The Momentum equity style factor can appear in equity market neutral, long-short equity, or even long-only stock funds, especially when the latter is compared relative to its benchmark. 

On the other hand, the Trend Following macro style factor can appear in trend followers, global macro managers, or CTAs. 

If you have a mix of these types of managers in your portfolio or if you are evaluating a multi-strategy manager, it is entirely possible for both Momentum and Trend Following to make an appearance in the factor analysis output.


1 Moskowitz, Ooi, and Pedersen (2011) “Time Series Momentum” https://ssrn.com/abstract=2089463

2 A full market cycle includes both a bear and bull market for the asset class.

3 In this illustrative example, we assume the past performance is calculated over the same period for both types of momentum. As we’ll discuss in the next section, the lookback period used to calculate past performance can differ.

4 SPY is the ticker of an S&P 500 Index-tracking ETF.

5 There are many decisions and tests that go into the construction of a new factor in the Two Sigma Factor Lens. In general, the research first involves scanning the academic literature to understand how the factor in question is canonically defined. In the case of Trend Following, 1, 3, 6, and 12 month lookback periods were most represented in the academic literature. Upon testing these four lookback periods, it turned out that only the 6 and 12 month lookback periods were significant in explaining the risk and returns of actual managers pursuing trend following strategies.


This article is not an endorsement by Two Sigma Investor Solutions, LP or any of its affiliates (collectively, “Two Sigma”) of the topics discussed. The views expressed above reflect those of the authors and are not necessarily the views of Two Sigma. This article (i) is only for informational and educational purposes, (ii) is not intended to provide, and should not be relied upon, for investment, accounting, legal or tax advice, and (iii) is not a recommendation as to any portfolio, allocation, strategy or investment. This article is not an offer to sell or the solicitation of an offer to buy any securities or other instruments. This article is current as of the date of issuance (or any earlier date as referenced herein) and is subject to change without notice. The analytics or other services available on Venn change frequently and the content of this article should be expected to become outdated and less accurate over time. Any statements regarding planned or future development efforts for our existing or new products or services are not intended to be a promise or guarantee of future availability of products, services, or features.  Such statements merely reflect our current plans.  They are not intended to indicate when or how particular features will be offered or at what price.  These planned or future development efforts may change without notice. Two Sigma has no obligation to update the article nor does Two Sigma make any express or implied warranties or representations as to its completeness or accuracy. This material uses some trademarks owned by entities other than Two Sigma purely for identification and comment as fair nominative use. That use does not imply any association with or endorsement of the other company by Two Sigma, or vice versa. See the end of the document for other important disclaimers and disclosures. Click here for other important disclaimers and disclosures.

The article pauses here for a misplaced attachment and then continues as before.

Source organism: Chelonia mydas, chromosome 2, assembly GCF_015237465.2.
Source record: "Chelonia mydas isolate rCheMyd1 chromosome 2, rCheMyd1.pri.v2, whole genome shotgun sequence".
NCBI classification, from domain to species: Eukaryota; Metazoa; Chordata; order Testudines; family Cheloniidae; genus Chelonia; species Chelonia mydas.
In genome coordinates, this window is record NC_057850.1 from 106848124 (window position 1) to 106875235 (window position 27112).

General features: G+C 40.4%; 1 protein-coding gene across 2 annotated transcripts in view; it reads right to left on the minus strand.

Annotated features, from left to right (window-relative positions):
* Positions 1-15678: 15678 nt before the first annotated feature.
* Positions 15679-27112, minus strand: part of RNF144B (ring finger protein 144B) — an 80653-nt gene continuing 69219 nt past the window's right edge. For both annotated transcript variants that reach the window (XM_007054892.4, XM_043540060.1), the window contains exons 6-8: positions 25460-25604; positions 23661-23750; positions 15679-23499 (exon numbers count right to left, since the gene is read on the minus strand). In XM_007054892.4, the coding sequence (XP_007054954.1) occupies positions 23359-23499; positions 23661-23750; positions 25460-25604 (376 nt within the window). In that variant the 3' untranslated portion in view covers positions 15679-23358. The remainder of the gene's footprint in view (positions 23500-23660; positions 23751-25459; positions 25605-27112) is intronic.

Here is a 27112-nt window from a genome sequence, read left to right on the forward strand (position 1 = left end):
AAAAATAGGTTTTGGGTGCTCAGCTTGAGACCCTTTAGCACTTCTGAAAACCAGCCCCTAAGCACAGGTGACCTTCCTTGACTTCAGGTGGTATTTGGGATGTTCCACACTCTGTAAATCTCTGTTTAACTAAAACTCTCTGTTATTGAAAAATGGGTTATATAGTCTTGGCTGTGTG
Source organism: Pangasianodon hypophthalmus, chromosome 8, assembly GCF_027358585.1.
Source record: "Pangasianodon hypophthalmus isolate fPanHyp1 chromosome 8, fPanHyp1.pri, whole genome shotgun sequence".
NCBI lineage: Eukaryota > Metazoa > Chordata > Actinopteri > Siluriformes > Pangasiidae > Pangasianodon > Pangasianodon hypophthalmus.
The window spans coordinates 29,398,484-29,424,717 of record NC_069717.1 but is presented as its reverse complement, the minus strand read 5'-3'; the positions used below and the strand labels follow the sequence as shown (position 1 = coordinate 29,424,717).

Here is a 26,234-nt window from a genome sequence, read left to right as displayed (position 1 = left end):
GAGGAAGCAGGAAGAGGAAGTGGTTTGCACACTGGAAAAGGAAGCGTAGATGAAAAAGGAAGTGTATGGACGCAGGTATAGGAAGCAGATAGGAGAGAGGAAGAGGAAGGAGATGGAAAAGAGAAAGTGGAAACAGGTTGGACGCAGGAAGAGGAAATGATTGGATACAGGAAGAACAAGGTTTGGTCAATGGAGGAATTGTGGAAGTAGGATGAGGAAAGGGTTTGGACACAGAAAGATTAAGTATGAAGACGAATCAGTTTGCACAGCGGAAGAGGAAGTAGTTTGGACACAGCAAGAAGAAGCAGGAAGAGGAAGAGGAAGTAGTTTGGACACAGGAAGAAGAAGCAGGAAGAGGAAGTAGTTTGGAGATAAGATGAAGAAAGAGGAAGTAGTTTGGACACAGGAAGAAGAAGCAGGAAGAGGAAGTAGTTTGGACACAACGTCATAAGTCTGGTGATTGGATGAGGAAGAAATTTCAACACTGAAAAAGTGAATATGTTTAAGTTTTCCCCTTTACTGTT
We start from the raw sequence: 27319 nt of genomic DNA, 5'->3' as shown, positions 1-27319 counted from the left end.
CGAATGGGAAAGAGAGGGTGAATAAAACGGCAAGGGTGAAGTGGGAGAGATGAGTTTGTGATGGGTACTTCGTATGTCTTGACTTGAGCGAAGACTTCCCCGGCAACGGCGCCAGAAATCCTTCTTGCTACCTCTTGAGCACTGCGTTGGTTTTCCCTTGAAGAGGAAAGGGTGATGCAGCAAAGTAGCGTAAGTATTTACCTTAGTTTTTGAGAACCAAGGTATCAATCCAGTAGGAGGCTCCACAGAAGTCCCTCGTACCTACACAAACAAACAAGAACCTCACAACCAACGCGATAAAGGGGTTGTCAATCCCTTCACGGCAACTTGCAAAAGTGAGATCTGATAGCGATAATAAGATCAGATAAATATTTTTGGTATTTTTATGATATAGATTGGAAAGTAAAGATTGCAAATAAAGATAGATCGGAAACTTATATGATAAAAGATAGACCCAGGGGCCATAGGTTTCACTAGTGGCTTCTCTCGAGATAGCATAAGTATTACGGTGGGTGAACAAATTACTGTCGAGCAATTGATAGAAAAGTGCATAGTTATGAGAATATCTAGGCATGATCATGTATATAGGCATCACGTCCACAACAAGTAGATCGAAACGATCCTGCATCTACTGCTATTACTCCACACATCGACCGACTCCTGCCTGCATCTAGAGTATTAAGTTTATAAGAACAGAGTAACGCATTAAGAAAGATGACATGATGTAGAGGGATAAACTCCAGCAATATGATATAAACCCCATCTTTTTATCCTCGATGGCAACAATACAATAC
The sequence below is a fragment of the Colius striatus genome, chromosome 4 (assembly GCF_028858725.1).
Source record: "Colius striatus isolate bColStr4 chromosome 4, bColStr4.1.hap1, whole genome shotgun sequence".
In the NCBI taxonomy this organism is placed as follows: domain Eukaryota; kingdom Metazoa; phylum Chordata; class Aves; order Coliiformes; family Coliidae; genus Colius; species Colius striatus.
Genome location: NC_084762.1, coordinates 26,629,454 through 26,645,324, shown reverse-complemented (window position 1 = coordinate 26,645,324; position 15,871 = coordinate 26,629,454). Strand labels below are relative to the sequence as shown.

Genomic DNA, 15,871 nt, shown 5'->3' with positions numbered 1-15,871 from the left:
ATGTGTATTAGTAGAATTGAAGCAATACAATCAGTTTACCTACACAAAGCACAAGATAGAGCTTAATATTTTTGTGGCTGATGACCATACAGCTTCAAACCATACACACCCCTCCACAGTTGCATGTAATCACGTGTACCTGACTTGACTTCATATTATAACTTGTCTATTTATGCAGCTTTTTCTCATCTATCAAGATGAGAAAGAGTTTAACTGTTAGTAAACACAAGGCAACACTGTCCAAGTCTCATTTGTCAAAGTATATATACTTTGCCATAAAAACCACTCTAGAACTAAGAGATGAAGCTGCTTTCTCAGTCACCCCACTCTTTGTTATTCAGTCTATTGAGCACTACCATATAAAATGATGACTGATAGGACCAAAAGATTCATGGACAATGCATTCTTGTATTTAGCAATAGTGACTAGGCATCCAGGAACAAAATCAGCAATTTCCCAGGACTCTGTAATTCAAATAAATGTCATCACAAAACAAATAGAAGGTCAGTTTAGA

This article may include discussion of investing in virtual currencies. You should be aware that virtual currencies can have unique characteristics from other securities, securities transactions and financial transactions. Virtual currencies prices may be volatile, they may be difficult to price and their liquidity may be dispersed. Virtual currencies may be subject to certain cybersecurity and technology risks. Various intermediaries in the virtual currency markets may be unregulated, and the general regulatory landscape for virtual currencies is uncertain. The identity of virtual currency market participants may be opaque, which may increase the risk of market manipulation and fraud. Fees involved in trading virtual currencies may vary.

Ready to Talk?

Contact us to set up an initial conversation about Venn